The Schwab International Dividend Equity ETF (NYSEARCA:SCHY) is based on the same core security selection criteria as the successful Schwab U.S. Equity Dividend ETF (SCHD). With a limited operating history, it is difficult to draw conclusions on the SCHY exchange-traded fund (“ETF”).
So far, it appears the SCHY ETF is lagging the SCHD ETF, as the U.S. market has simply outperformed international markets. If a replay of the early 2000s were to occur, I would expect their roles to reverse.
The Schwab International Equity Dividend ETF provides low-cost exposure to high quality non-U.S. companies that pay high and growing dividends. The SCHY ETF charges an expense ratio of 0.14% and has approximately $540 million in assets. SCHY has an inception date of April 29, 2021.
The SCHY ETF tracks the Dow Jones International Dividend 100 Index (“Index”), an index designed to measure the performance of non-U.S. high dividend yielding stocks that have a record of consistently paying dividends for more than 10 consecutive years. To qualify for the index, companies must have minimum float-adjusted market cap of $500 million US dollars. Real estate investment trusts (“REITs”) are excluded from the index.
Eligible stocks are ranked based on four fundamental factors – cash flow to total debt, return on equity, indicated dividend yield, and 5-year dividend growth. Finally, a volatility filter is applied to the top 400 ranking securities to select the top 100. Individual stocks are capped at 4% weight and sectors are capped at 15%. Single country exposure is also capped at 15%. The index composition is reviewed annually and rebalanced quarterly.
The SCHY is the international sibling of the much touted Schwab U.S. Equity Dividend ETF.
Figure 1 shows the characteristics of the SCHY portfolio. SCHY’s portfolio has a Price-to-Earnings ratio of 10.7x and Price-to-Cash Flow ratio of 5.7x. According to Morningstar, SCHY is considered a large-cap value fund.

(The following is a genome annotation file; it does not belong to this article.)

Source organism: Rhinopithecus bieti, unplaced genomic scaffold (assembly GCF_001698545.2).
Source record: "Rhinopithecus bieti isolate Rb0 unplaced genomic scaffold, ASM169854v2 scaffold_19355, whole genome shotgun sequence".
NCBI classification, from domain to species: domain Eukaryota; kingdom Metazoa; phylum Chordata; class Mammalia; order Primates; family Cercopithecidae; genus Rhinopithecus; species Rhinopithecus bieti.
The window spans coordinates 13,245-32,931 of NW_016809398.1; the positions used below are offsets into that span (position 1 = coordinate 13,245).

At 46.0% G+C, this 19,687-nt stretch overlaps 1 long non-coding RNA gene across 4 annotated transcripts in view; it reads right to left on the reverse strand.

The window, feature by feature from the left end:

Figure 2 shows SCHY’s sector and geographical allocation. SCHY is a defensively positioned fund, with Consumer Staples, Communications, Utilities, and Healthcare accounting for 51.0% of its portfolio. Growth sectors such as Technology and Consumer Discretionary only account for 6.5% of the fund.
The SCHY ETF is primarily invested in non-U.S. developed countries such as the U.K., Australia, Japan, and Europe. Emerging market exposure is fairly limited.
With an inception date of April 29, 2021, the SCHY ETF has limited operating history. Figure 3 shows SCHY’s limited returns history. YTD, the fund has returned -9.8%, slightly underperforming the Morningstar category of Foreign Large Cap Value Funds.
Distribution & Yield
The SCHY ETF pays a trailing 12-month distribution of $0.82 / share or 3.7% yield (Figure 4). This is considered high for ETFs, and Seeking Alpha gives SCHY a A- grade for its yield. SCHY’s distribution is paid semi-annually and the most recent distribution amount of $0.5855 was paid on December 12, 2022.
SCHY vs. SCHD
Readers should note that I hold the SCHD ETF in my personal portfolio, as it scores the best across a broad array of metrics I look at. My latest article on the SCHD can be found here.